August 4, 2017
Ahamed Hassan makes a Special Mention on reforms in the education sector
Sir, the education sector in India faces structural issues. The case of West Bengal may be studied to address these issues.
Between May 2011 and May 2017, 16 universities have been set up, out of which seven are State-aided. Thirty-one Government colleges and 16 Government-aided colleges have also been established.
The State mandated a 17 per cent reservation for OBC students as a result of which almost 60,000 OBC students were given admission at the State’s UG and PG level courses in 2014-15, and almost 1,00,000 in 2015-16.
The State has also established 732 smart classrooms in State-aided universities, Government colleges and Government-aided colleges at a total cost of Rs 22 crore. Every State-funded higher education institution has an e-learning space with free internet facilities for students and teachers during work hours. The budget of the Swami Vivekananda Merit-cum-Means Scholarship Scheme has been enhanced to Rs 200 crore in 2016-17 from Rs 45 crore in 2015-16. During 2016-17, the number of student beneficiaries has been almost 74,000.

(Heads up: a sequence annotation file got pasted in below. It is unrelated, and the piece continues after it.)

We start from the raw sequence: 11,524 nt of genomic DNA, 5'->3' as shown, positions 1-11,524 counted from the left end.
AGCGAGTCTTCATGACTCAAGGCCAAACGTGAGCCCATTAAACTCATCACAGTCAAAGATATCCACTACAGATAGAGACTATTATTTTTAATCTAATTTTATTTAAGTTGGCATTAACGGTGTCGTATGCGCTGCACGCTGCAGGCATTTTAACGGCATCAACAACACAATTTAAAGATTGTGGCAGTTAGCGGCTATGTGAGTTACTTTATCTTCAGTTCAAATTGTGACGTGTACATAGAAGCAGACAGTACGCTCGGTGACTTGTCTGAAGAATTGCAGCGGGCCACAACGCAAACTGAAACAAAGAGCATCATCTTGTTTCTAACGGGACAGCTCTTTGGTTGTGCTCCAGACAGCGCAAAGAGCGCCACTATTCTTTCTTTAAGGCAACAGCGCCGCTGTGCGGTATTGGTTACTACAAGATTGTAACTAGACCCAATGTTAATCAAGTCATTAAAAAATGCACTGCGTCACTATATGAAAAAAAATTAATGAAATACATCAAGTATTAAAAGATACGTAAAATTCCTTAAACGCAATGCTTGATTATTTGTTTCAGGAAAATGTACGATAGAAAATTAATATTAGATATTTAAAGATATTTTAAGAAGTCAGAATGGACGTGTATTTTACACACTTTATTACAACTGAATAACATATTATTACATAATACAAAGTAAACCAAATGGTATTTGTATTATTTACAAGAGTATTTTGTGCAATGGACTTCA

Issues concerning teachers and other staff have also been addressed. These include granting leave travel concession to university and college teachers, bringing them under the West Bengal Health Services Scheme, conferring child care leave and paternity leave on male and female university and college teachers respectively, conferring teaching status on librarians, deputy librarians and assistant librarians of Government-aided colleges and graduate laboratory Instructors, etc.
A study of these schemes may be instructive for the Central and State Governments.